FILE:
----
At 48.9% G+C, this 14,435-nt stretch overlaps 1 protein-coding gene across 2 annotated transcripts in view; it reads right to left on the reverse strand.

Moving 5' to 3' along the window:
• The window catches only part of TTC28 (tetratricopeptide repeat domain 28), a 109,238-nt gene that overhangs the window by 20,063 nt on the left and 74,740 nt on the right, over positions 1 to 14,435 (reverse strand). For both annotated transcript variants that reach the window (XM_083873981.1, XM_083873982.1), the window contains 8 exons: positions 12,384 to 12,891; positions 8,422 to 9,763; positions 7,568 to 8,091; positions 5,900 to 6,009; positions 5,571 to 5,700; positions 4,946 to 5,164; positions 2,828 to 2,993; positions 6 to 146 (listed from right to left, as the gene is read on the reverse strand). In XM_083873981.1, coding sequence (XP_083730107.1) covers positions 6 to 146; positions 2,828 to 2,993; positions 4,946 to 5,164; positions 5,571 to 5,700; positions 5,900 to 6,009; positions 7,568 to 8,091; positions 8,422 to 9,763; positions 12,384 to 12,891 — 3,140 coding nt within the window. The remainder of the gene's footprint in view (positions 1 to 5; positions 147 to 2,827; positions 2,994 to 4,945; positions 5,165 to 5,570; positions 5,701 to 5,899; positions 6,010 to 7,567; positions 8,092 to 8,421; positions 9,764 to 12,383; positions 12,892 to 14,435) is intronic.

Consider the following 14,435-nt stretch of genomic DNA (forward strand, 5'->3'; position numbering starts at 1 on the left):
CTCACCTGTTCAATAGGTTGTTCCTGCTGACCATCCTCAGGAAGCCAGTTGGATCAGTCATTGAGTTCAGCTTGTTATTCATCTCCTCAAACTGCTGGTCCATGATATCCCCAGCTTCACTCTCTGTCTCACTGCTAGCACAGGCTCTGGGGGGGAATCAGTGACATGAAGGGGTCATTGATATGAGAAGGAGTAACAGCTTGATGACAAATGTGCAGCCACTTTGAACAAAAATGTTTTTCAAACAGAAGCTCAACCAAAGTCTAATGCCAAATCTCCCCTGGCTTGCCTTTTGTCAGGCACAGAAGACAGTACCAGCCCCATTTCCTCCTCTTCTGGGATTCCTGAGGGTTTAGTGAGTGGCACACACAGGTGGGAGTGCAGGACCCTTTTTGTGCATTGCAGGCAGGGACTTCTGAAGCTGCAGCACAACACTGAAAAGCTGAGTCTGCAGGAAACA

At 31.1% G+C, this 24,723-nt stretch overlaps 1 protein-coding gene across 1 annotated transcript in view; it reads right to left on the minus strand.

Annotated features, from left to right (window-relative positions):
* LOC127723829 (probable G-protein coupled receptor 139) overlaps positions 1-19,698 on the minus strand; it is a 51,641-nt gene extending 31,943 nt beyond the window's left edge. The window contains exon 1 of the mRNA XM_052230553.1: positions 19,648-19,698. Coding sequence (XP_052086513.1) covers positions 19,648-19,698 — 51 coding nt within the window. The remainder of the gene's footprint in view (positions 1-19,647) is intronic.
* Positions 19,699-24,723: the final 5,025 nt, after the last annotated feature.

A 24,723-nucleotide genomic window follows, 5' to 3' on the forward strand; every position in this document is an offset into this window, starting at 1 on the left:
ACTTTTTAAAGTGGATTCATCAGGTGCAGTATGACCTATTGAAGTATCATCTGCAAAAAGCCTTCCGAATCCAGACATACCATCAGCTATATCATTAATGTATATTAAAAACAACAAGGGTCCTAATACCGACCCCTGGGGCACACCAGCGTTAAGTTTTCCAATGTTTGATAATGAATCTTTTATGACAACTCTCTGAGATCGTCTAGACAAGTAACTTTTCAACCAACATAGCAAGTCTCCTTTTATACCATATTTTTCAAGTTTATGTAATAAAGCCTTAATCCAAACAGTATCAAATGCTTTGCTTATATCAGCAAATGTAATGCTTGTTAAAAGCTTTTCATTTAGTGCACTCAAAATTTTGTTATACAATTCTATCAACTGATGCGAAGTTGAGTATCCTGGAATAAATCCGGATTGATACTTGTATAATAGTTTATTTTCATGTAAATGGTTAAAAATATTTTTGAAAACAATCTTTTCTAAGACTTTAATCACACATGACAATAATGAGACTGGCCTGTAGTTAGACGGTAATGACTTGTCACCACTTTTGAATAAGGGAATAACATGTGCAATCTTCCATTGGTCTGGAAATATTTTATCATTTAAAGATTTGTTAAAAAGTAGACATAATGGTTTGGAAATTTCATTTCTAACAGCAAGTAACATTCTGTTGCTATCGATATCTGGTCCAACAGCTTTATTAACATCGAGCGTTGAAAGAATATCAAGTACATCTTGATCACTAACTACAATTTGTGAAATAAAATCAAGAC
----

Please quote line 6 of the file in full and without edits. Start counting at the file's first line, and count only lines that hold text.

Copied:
At 31.1% G+C, this 24,723-nt stretch overlaps 1 protein-coding gene across 1 annotated transcript in view; it reads right to left on the minus strand.